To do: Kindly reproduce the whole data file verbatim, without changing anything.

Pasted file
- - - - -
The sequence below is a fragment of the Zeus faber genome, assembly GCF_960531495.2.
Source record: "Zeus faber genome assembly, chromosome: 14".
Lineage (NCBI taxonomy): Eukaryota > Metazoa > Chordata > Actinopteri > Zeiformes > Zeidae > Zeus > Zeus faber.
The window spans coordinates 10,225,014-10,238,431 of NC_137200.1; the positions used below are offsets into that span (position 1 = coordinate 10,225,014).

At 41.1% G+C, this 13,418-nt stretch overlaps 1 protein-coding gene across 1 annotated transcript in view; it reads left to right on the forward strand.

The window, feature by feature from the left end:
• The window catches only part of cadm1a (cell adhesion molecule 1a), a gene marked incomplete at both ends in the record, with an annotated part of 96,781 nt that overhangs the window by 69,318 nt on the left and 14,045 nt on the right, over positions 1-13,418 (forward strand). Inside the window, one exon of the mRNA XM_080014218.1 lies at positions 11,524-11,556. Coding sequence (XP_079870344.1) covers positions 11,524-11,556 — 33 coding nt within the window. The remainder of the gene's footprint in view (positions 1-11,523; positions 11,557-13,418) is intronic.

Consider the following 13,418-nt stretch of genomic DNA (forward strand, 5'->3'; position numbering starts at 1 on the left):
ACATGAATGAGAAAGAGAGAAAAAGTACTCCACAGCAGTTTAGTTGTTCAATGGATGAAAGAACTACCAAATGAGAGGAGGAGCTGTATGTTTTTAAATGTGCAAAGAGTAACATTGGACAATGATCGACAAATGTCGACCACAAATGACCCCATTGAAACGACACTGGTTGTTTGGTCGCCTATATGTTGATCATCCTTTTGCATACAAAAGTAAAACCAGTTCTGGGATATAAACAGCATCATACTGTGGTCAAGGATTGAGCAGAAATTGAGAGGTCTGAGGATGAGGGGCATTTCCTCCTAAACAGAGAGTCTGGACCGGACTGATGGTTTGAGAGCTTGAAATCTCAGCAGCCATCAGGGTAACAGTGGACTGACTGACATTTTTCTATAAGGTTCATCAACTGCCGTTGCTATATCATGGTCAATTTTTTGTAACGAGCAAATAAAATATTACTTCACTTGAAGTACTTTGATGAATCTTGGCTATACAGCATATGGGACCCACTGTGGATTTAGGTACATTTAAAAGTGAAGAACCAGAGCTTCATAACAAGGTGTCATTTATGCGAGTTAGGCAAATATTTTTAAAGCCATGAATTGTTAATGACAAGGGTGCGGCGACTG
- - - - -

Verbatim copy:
The sequence below is a fragment of the Zeus faber genome, assembly GCF_960531495.2.
Source record: "Zeus faber genome assembly, chromosome: 14".
Lineage (NCBI taxonomy): Eukaryota > Metazoa > Chordata > Actinopteri > Zeiformes > Zeidae > Zeus > Zeus faber.
The window spans coordinates 10,225,014-10,238,431 of NC_137200.1; the positions used below are offsets into that span (position 1 = coordinate 10,225,014).

At 41.1% G+C, this 13,418-nt stretch overlaps 1 protein-coding gene across 1 annotated transcript in view; it reads left to right on the forward strand.

The window, feature by feature from the left end:
• The window catches only part of cadm1a (cell adhesion molecule 1a), a gene marked incomplete at both ends in the record, with an annotated part of 96,781 nt that overhangs the window by 69,318 nt on the left and 14,045 nt on the right, over positions 1-13,418 (forward strand). Inside the window, one exon of the mRNA XM_080014218.1 lies at positions 11,524-11,556. Coding sequence (XP_079870344.1) covers positions 11,524-11,556 — 33 coding nt within the window. The remainder of the gene's footprint in view (positions 1-11,523; positions 11,557-13,418) is intronic.

Consider the following 13,418-nt stretch of genomic DNA (forward strand, 5'->3'; position numbering starts at 1 on the left):
ACATGAATGAGAAAGAGAGAAAAAGTACTCCACAGCAGTTTAGTTGTTCAATGGATGAAAGAACTACCAAATGAGAGGAGGAGCTGTATGTTTTTAAATGTGCAAAGAGTAACATTGGACAATGATCGACAAATGTCGACCACAAATGACCCCATTGAAACGACACTGGTTGTTTGGTCGCCTATATGTTGATCATCCTTTTGCATACAAAAGTAAAACCAGTTCTGGGATATAAACAGCATCATACTGTGGTCAAGGATTGAGCAGAAATTGAGAGGTCTGAGGATGAGGGGCATTTCCTCCTAAACAGAGAGTCTGGACCGGACTGATGGTTTGAGAGCTTGAAATCTCAGCAGCCATCAGGGTAACAGTGGACTGACTGACATTTTTCTATAAGGTTCATCAACTGCCGTTGCTATATCATGGTCAATTTTTTGTAACGAGCAAATAAAATATTACTTCACTTGAAGTACTTTGATGAATCTTGGCTATACAGCATATGGGACCCACTGTGGATTTAGGTACATTTAAAAGTGAAGAACCAGAGCTTCATAACAAGGTGTCATTTATGCGAGTTAGGCAAATATTTTTAAAGCCATGAATTGTTAATGACAAGGGTGCGGCGACTG